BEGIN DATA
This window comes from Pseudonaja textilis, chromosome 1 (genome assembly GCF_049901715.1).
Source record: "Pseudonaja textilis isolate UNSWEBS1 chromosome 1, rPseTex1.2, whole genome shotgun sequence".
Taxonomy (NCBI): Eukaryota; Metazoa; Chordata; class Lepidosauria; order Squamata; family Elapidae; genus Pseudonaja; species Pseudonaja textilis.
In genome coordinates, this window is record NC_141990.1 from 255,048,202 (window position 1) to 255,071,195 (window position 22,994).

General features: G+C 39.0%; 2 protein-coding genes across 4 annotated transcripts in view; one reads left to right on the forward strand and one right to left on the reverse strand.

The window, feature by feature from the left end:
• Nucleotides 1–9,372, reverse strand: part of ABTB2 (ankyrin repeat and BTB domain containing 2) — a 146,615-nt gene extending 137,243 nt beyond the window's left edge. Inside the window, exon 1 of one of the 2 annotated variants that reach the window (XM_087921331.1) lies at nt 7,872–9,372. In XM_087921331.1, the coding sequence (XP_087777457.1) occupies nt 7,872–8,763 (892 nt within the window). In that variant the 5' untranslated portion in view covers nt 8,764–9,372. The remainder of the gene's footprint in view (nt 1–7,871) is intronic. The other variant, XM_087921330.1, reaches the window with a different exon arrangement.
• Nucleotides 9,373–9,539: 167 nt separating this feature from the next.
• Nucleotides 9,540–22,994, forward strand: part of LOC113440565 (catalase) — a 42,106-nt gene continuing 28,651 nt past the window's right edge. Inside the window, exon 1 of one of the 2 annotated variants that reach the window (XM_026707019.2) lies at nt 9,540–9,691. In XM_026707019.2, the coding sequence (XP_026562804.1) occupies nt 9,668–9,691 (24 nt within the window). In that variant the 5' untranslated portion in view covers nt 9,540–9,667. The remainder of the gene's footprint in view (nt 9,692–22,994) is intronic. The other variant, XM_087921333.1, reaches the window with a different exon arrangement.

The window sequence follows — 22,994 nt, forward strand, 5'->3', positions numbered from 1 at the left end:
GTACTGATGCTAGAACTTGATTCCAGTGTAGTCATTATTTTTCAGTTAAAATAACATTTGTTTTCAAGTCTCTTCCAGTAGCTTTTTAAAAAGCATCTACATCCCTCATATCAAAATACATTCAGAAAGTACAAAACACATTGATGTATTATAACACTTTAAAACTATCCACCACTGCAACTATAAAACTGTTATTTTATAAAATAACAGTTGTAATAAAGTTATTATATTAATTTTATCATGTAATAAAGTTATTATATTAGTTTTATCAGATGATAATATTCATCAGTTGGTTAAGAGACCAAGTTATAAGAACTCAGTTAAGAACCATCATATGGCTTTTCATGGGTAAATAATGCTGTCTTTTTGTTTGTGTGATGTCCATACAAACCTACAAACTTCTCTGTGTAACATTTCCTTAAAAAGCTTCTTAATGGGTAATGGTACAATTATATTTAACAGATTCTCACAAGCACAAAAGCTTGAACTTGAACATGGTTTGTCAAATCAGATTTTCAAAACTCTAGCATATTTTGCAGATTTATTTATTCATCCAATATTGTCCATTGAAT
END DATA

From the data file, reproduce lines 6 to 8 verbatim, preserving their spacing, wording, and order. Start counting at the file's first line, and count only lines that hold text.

The window, feature by feature from the left end:
• Nucleotides 1–9,372, reverse strand: part of ABTB2 (ankyrin repeat and BTB domain containing 2) — a 146,615-nt gene extending 137,243 nt beyond the window's left edge. Inside the window, exon 1 of one of the 2 annotated variants that reach the window (XM_087921331.1) lies at nt 7,872–9,372. In XM_087921331.1, the coding sequence (XP_087777457.1) occupies nt 7,872–8,763 (892 nt within the window). In that variant the 5' untranslated portion in view covers nt 8,764–9,372. The remainder of the gene's footprint in view (nt 1–7,871) is intronic. The other variant, XM_087921330.1, reaches the window with a different exon arrangement.
• Nucleotides 9,373–9,539: 167 nt separating this feature from the next.